Section 37(8)(a) provides that, notwithstanding subsection (1), the Minister for Public Expenditure, National Development Plan Delivery, and Reform (the Minister) may provide by regulations for the grant of an FOI request where the individual to whom the record concerned relates belongs to a class specified in the regulations and the requester concerned is the parent or guardian of the individual. The relevant regulations are the Freedom of Information Act 2014 (Section 37(8)) Regulations 2016 (the 2016 Regulations). Among other things, the 2016 Regulations provide for a right of access by a parent or guardian of an individual who has attained full age to personal information relating to the individual in certain circumstances, namely;

  • at the time of the request, the individual has, or is subject to, a psychiatric condition, mental incapacity or severe physical disability, the incidence and nature of which is certified by a registered medical practitioner, and
  • by reason of that condition, incapacity or disability, the individual is incapable of exercising his or her rights under the Act, and
  • the FOI body considers, having regard to all the circumstances, release of the records would be in the individual's best interests.

The Minister has published guidance (the Guidance) on the application of the 2016 Regulations, in accordance with section 48(1) of the FOI Act. Section 48(3) of the FOI Act requires FOI bodies to have regard to guidelines published by the Minister in the performance of their functions. The Guidance explains that decision makers should have due regard to the best interests of the individual to whom the records relate and that use of the Guidance in relation to adults will arise only where the adult is incapable of exercising his or her rights under the Act. It provides that decision makers would have to make whatever enquiries and consultation where necessary to verify any such incapacity. The Guidance goes on to describe the factors to be considered when assessing whether a right of access exists, including;

  • the nature and duration of the disability,
  • whether the individual would consent to the release of the records, and
  • whether release of the records would be damaging to the person in any way.

Having considered the contents of the decisions the HSE issued in response to the applicant’s request and to the details of the submissions it made to this Office, it is not apparent to me that the HSE properly considered the possible applicability of the 2016 Regulations in this case. Neither the original decision nor the internal review decision made any mention of whether the 2016 regulations had been considered. During the course of the review, when seeking submissions from the HSE, the Investigator specifically referenced section 37(8), noting the potential right of access where the requester is a parent or guardian of the individual to whom the record relates and the individual is incapacitated. He asked the HSE if it had considered the section in its decision. In response, the HSE said that as a capacity assessment had not been carried out at the time of the request, and as the applicant’s son did not have an advocate at that time to advise him of the request, the decision was made not to release the records until such time as the FOI request could be explained to him.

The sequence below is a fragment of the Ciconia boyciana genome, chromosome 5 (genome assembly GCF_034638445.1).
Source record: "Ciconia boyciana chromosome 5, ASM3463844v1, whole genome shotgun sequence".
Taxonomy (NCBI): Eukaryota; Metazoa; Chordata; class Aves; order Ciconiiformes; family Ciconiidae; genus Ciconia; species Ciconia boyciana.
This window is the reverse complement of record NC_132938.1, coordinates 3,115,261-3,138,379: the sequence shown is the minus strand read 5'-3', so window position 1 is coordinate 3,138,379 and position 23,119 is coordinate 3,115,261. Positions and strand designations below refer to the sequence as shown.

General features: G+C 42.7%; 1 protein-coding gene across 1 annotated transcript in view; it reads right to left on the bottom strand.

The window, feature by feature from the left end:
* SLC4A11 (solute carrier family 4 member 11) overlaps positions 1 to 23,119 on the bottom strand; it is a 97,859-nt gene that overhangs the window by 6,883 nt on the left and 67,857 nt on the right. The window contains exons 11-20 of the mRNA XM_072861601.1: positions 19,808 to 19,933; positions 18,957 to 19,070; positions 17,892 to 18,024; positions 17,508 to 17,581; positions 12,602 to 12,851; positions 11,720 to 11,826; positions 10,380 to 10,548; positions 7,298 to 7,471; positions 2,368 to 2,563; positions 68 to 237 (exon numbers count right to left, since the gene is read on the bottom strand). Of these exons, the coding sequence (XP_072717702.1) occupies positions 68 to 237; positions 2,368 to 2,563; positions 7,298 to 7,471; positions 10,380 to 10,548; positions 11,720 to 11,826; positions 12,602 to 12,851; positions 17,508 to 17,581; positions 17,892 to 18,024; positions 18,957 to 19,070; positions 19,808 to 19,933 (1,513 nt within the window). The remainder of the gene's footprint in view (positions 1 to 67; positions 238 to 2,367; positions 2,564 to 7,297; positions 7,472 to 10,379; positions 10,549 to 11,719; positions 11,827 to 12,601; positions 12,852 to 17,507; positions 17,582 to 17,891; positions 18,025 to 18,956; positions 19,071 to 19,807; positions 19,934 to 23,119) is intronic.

Having regard to the HSE’s response, it seems to me that while the HSE was aware of the potential right of access afforded to the applicant by the 2016 Regulations, it simply chose not to consider the applicability of the Regulations in the absence of a capacity assessment or a suitable advocate. As the Guidance published by the Minister outlines, decision makers have to make whatever enquiries and consultation where necessary to determine if an individual is incapable of exercising his or her rights under the Act. In my view, the fact that a capacity assessment had not previously been carried out does not relieve the HSE of its obligation to consider the applicability of the Regulations.

I understand that a capacity assessment has since been carried out and that the applicant’s son now has an advocate in place. However, it would not be appropriate for this Office to make a first instance determination on whether the applicant is entitled to access the records sought under the 2016 Regulations. Instead, I consider that the appropriate course of action to take is to annul the HSE's decision and direct it to undertake a fresh decision-making process, having due regard to section 37(8) and the provisions of the 2016 Regulations. If the applicant is unhappy with the HSE’s fresh decision, the normal rights of appeal as set out in the FOI Act will apply, including, if necessary, a fresh review by this Office.

Decision

Having carried out a review under section 22(2) of the FOI Act, I hereby annul the decision of the HSE to refuse the applicant’s request for records relating to her son. I direct it to undertake a fresh decision making process in respect of the request, having due regard to the provisions of the Freedom of Information Act 2014 (Section 37(8)) Regulations 2016.

Right of Appeal

Section 24 of the FOI Act sets out detailed provisions for an appeal to the High Court by a party to a review, or any other person affected by the decision. In summary, such an appeal, normally on a point of law, must be initiated not later than four weeks after notice of the decision was given to the person bringing the appeal.
 

Stephen Rafferty
Senior Investigator